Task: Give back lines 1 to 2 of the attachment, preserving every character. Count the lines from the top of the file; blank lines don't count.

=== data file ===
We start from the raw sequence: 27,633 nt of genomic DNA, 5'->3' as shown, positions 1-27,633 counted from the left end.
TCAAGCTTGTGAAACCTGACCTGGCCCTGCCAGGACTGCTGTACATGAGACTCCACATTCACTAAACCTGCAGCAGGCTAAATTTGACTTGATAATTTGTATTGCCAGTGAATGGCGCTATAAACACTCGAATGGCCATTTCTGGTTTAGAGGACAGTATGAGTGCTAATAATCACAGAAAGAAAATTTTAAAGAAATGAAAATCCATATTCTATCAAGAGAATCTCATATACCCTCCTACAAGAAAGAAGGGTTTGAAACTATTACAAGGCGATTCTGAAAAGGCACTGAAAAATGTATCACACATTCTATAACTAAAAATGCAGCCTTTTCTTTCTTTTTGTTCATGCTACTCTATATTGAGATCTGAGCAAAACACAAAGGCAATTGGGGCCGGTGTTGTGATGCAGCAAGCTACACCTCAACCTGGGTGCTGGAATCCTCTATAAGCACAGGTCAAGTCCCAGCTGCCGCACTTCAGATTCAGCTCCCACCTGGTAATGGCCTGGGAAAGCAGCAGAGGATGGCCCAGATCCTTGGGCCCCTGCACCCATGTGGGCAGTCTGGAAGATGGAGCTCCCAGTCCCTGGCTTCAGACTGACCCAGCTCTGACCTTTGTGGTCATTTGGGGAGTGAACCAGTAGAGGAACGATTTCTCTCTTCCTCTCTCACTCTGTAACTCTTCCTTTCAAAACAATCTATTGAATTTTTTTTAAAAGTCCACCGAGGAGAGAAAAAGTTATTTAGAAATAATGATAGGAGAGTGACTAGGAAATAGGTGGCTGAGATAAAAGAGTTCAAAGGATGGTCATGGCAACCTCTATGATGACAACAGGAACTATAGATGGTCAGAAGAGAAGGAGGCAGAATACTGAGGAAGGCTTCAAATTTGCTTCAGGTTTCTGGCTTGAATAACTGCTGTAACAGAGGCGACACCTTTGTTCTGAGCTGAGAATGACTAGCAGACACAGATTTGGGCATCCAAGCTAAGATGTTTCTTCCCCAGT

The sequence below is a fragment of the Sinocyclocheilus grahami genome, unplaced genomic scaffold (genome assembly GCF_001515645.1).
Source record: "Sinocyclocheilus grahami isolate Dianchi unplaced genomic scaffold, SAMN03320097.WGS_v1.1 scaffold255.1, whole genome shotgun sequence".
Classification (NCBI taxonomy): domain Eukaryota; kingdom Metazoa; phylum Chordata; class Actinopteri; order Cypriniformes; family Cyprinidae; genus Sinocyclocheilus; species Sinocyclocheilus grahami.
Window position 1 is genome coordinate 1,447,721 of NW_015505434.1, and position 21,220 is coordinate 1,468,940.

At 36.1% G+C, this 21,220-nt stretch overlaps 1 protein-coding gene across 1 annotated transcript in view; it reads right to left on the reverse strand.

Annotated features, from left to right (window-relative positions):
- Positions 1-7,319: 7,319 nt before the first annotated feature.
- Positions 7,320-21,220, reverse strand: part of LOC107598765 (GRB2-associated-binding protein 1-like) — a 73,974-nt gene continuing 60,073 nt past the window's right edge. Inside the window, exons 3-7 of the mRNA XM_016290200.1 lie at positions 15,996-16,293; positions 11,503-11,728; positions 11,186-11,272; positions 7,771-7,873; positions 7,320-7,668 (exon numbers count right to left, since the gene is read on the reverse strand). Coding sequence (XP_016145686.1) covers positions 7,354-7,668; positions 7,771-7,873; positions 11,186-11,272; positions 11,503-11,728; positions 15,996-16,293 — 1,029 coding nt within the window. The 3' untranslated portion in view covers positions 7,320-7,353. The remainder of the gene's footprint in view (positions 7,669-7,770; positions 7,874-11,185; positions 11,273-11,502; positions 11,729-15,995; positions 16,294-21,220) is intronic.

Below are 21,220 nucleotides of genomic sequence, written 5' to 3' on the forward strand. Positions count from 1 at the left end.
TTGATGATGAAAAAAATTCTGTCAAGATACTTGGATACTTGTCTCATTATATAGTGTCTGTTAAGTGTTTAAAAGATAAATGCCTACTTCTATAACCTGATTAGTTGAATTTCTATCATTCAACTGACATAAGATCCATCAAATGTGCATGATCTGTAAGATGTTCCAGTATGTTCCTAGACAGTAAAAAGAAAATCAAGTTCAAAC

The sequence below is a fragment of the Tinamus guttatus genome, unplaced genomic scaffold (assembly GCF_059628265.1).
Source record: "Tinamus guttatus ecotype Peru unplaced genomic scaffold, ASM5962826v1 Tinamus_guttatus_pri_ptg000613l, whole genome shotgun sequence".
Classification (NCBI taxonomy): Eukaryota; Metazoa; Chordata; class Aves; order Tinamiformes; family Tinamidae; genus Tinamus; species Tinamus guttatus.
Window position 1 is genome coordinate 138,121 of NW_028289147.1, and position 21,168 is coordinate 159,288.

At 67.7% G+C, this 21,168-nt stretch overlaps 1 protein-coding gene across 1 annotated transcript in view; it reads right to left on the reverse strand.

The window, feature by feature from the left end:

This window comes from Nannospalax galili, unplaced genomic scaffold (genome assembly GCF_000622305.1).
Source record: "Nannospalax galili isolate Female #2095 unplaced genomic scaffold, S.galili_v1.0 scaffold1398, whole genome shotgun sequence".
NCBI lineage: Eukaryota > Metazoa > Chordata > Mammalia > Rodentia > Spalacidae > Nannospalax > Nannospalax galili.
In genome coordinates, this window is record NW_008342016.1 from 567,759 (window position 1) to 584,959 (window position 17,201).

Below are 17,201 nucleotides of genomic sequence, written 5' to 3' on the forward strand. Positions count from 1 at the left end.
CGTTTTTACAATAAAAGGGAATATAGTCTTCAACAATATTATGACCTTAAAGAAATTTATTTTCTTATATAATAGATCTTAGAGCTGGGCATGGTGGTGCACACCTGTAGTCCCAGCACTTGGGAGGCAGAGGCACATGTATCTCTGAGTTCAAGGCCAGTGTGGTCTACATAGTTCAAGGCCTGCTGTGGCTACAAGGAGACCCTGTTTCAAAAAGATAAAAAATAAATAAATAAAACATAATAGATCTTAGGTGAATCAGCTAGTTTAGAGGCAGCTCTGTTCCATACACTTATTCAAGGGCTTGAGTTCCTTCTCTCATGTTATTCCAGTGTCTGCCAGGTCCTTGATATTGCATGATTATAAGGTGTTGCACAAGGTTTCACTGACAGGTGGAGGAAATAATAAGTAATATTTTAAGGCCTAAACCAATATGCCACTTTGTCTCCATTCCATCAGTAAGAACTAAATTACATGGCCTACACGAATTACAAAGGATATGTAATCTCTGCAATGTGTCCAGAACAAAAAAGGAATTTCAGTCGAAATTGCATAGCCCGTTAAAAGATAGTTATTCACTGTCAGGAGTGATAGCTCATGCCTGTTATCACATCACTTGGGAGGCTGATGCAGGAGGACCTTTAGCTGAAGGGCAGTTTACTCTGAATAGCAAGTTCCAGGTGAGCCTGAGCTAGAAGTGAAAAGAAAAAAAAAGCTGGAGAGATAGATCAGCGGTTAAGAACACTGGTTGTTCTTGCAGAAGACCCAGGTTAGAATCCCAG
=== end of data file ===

We start from the raw sequence: 27,633 nt of genomic DNA, 5'->3' as shown, positions 1-27,633 counted from the left end.
TCAAGCTTGTGAAACCTGACCTGGCCCTGCCAGGACTGCTGTACATGAGACTCCACATTCACTAAACCTGCAGCAGGCTAAATTTGACTTGATAATTTGTATTGCCAGTGAATGGCGCTATAAACACTCGAATGGCCATTTCTGGTTTAGAGGACAGTATGAGTGCTAATAATCACAGAAAGAAAATTTTAAAGAAATGAAAATCCATATTCTATCAAGAGAATCTCATATACCCTCCTACAAGAAAGAAGGGTTTGAAACTATTACAAGGCGATTCTGAAAAGGCACTGAAAAATGTATCACACATTCTATAACTAAAAATGCAGCCTTTTCTTTCTTTTTGTTCATGCTACTCTATATTGAGATCTGAGCAAAACACAAAGGCAATTGGGGCCGGTGTTGTGATGCAGCAAGCTACACCTCAACCTGGGTGCTGGAATCCTCTATAAGCACAGGTCAAGTCCCAGCTGCCGCACTTCAGATTCAGCTCCCACCTGGTAATGGCCTGGGAAAGCAGCAGAGGATGGCCCAGATCCTTGGGCCCCTGCACCCATGTGGGCAGTCTGGAAGATGGAGCTCCCAGTCCCTGGCTTCAGACTGACCCAGCTCTGACCTTTGTGGTCATTTGGGGAGTGAACCAGTAGAGGAACGATTTCTCTCTTCCTCTCTCACTCTGTAACTCTTCCTTTCAAAACAATCTATTGAATTTTTTTTAAAAGTCCACCGAGGAGAGAAAAAGTTATTTAGAAATAATGATAGGAGAGTGACTAGGAAATAGGTGGCTGAGATAAAAGAGTTCAAAGGATGGTCATGGCAACCTCTATGATGACAACAGGAACTATAGATGGTCAGAAGAGAAGGAGGCAGAATACTGAGGAAGGCTTCAAATTTGCTTCAGGTTTCTGGCTTGAATAACTGCTGTAACAGAGGCGACACCTTTGTTCTGAGCTGAGAATGACTAGCAGACACAGATTTGGGCATCCAAGCTAAGATGTTTCTTCCCCAGT